Sunday’s Classic / 5 Reasons Why I Use A Uni-Knot in My Trout Fishing

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Capt. Joel Dickey choosing the right fishing knot for the situation at hand. Photo By: Louis Cahill

There’s plenty of other fishing knots out there that have better knot strength than the Uni-Knot, but that shouldn’t always be the deciding factor when you’re choosing what knot to use on the water. Reliability, how quick and easy it is to tie, type of rig you’re fishing, and functionality should all be weighed into the equation when it comes to knot choice. The decision to employ the Uni-Knot for my personal fishing and guiding has made my life easier on the water because of its versatility and ease of tying.

5 Reasons Why I use the Uni-Knot for Trout Fishing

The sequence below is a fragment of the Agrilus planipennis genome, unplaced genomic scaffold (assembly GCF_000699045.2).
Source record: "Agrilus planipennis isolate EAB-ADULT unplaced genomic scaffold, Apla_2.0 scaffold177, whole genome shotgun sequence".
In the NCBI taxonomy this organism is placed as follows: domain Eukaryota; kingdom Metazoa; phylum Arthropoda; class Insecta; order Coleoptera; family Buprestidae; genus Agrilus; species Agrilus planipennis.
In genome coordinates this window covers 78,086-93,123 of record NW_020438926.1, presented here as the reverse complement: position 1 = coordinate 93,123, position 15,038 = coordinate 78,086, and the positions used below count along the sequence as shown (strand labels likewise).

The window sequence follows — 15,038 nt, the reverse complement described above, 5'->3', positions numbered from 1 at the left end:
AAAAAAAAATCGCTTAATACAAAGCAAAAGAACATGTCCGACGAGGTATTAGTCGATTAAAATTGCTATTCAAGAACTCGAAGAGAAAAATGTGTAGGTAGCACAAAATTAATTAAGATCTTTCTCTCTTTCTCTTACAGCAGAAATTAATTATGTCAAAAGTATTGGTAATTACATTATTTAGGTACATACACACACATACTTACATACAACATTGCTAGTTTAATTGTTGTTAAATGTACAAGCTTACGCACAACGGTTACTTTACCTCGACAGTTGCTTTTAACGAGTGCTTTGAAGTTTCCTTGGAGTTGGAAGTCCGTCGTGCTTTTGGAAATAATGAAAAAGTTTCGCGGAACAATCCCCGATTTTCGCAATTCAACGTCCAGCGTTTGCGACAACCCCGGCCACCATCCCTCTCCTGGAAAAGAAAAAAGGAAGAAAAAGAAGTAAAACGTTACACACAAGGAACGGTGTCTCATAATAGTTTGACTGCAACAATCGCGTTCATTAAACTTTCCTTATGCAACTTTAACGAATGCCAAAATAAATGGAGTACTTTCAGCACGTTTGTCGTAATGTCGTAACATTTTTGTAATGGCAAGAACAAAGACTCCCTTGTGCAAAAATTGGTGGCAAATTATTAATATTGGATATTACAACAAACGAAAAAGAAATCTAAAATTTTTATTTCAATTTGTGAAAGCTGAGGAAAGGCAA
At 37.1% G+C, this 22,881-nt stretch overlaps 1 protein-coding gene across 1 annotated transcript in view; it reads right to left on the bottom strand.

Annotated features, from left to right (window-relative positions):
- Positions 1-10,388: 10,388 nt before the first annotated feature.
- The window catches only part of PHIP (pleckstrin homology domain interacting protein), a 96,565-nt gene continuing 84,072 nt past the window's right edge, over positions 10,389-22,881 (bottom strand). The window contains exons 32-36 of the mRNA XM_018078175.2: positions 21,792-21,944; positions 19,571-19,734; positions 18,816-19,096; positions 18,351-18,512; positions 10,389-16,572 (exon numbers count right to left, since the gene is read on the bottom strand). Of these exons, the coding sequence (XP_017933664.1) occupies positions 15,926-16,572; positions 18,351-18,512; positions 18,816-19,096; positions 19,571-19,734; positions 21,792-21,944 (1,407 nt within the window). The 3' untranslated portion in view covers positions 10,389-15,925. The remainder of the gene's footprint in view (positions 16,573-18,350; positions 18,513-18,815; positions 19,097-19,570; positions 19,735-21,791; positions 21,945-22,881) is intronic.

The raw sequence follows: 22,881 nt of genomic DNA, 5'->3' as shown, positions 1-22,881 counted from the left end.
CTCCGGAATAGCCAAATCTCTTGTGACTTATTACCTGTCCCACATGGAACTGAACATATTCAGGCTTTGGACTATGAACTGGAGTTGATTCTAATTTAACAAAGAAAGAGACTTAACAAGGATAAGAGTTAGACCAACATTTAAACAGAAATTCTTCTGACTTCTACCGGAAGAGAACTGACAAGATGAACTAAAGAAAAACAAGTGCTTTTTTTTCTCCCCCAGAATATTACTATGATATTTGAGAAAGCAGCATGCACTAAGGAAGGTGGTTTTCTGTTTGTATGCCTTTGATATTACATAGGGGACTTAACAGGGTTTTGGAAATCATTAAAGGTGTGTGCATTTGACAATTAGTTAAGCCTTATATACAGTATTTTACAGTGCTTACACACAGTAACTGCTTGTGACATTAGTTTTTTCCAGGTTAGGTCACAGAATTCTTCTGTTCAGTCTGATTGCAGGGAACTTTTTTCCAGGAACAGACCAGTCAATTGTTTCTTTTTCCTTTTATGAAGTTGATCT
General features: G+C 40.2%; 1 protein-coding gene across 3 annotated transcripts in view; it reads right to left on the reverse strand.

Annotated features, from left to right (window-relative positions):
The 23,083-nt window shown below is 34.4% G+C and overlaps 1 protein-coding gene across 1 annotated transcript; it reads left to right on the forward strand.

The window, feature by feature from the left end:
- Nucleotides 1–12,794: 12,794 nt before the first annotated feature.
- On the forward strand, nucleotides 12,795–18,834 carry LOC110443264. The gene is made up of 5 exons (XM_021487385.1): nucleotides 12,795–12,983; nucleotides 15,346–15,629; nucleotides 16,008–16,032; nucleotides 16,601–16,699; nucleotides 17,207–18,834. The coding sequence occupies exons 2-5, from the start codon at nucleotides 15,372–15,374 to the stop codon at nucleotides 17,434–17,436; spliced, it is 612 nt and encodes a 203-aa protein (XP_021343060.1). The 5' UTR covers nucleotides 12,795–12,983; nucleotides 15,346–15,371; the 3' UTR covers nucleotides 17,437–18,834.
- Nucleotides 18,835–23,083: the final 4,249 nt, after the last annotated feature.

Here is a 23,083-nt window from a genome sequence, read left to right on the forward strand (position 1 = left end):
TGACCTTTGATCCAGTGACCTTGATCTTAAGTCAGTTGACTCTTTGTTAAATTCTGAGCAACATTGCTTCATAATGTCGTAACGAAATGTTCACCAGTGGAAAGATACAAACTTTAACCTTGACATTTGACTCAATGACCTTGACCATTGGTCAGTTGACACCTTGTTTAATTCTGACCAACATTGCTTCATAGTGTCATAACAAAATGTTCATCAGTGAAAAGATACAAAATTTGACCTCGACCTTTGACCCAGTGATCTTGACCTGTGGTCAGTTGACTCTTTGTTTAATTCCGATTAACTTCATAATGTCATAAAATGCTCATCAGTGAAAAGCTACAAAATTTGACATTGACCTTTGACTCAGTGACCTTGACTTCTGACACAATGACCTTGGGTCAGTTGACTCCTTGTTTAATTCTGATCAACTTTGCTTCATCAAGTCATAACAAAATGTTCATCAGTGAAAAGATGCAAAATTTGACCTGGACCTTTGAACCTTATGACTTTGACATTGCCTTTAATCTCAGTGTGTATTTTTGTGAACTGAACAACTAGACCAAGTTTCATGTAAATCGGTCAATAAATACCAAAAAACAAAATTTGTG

1. The Uni-Knot is quick and easy to tie with fine tippet and small flies, particularly in low light situations.

2. The Uni-Knot is very reliable and rated at 90% knot strength. It won’t slip (fail) like the improved clinch knot can, for example, when it’s cinched down incorrectly or not tied with the correct number of line wraps.

3. I only need a small amount of tippet to tie the Uni-Knot. That lengthens the life of my leaders, cuts back on tippet usage, and saves me money in the long run.

4. The Uni-Knot allows me to quickly change out my lead fly in my tandem nymph or dry/dropper rig, and also saves me time untangling knots on the water since it can be loosened and re-tightened on demand.